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Plant Cell. 1997 Apr;9(4):627-40.

Photosynthetic electron transport regulates the expression of cytosolic ascorbate peroxidase genes in Arabidopsis during excess light stress.

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Department of Applied Genetics, John Innes Centre, Norwich Research Park, Colney, United Kingdom.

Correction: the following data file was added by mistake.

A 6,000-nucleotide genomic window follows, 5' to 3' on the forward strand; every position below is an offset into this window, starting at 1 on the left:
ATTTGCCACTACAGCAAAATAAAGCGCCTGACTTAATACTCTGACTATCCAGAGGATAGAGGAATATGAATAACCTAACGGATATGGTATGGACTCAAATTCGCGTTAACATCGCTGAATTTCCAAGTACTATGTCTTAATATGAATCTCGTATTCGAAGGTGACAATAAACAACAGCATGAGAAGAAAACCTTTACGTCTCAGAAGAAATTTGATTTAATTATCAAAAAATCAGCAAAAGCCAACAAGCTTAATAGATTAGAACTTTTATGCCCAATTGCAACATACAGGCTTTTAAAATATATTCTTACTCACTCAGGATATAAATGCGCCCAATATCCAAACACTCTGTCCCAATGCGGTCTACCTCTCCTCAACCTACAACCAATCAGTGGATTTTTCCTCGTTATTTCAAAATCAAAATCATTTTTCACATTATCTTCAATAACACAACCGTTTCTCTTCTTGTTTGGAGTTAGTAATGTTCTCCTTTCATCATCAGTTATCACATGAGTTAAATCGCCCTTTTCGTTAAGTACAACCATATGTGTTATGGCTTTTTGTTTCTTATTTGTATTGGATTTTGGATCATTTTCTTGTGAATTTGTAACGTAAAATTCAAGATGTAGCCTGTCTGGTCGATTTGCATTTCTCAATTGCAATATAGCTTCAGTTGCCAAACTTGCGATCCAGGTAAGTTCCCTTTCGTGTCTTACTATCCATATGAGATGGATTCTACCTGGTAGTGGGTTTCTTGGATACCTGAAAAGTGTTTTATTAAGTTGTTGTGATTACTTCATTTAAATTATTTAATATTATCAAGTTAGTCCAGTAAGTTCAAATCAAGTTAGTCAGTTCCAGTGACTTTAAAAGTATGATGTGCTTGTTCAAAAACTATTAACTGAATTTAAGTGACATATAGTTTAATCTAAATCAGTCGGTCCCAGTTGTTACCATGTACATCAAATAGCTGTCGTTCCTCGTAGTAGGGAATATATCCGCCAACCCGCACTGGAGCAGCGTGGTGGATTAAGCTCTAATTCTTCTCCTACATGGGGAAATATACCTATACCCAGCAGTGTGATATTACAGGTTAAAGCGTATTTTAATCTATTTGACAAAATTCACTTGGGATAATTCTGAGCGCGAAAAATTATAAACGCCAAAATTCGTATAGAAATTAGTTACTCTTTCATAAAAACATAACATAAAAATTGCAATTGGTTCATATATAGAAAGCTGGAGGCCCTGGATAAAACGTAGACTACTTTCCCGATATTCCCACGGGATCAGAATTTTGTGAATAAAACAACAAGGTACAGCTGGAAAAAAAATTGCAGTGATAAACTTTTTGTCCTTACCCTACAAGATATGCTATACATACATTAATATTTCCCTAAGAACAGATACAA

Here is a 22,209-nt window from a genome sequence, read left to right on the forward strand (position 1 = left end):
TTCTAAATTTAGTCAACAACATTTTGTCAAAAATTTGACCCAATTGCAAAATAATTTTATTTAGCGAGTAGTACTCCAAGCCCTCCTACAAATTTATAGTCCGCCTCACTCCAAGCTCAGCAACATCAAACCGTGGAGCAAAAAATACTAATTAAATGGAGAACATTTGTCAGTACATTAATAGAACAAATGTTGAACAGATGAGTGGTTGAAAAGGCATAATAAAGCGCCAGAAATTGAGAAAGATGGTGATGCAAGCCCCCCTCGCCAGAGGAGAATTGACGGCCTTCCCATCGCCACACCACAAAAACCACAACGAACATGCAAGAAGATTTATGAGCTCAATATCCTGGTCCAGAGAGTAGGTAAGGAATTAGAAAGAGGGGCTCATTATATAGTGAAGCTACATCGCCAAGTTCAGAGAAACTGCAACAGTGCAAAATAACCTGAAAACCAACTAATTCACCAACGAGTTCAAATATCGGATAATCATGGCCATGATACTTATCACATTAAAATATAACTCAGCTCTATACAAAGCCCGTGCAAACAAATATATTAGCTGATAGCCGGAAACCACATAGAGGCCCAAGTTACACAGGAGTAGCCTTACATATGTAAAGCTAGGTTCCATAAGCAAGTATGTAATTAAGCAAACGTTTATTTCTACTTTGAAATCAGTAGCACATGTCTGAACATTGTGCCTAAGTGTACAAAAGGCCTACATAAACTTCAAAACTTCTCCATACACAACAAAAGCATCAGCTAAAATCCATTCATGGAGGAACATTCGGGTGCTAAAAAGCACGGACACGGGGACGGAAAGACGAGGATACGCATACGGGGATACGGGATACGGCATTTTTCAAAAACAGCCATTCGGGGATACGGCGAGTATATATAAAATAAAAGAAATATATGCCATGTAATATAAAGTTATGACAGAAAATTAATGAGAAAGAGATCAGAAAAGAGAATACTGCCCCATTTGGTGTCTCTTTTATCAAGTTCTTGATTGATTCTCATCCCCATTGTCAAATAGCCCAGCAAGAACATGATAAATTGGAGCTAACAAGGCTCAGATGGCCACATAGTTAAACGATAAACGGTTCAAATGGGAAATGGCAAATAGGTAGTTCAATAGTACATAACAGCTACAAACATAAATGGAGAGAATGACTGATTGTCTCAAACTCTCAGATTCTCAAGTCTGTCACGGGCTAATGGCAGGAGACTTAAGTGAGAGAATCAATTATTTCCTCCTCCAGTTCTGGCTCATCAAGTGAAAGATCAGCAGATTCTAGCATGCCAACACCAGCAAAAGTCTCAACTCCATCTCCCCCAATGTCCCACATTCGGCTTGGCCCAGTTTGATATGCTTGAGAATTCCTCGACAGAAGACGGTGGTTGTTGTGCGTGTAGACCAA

Exposure of Arabidopsis plants that were maintained under low light (200 mumol of photons m-2 sec-1) to excess light (2000 mumol of photons m-2 sec-1) for 1 hr caused reversible photoinhibition of photosynthesis. Measurements of photosynthetic parameters and the use of electron transport inhibitors indicated that a novel signal transduction pathway was initiated at plastoquinone and regulated, at least in part, by the redox status of the plastoquinone pool. This signal, which preceded the photooxidative burst of hydrogen peroxide (H2O2) associated with photoinhibition of photosynthesis, resulted in a rapid increase (within 15 min) in mRNA levels of two cytosolic ascorbate peroxidase genes (APX1 and APX2). Treatment of leaves with exogenous reduced glutathione abolished this signal, suggesting that glutathione or the redox status of the glutathione pool has a regulatory impact on this signaling pathway. During recovery from photooxidative stress, transcripts for cytosolic glutathione reductase (GOR2) increased, emphasizing the role of glutathione in this stress.

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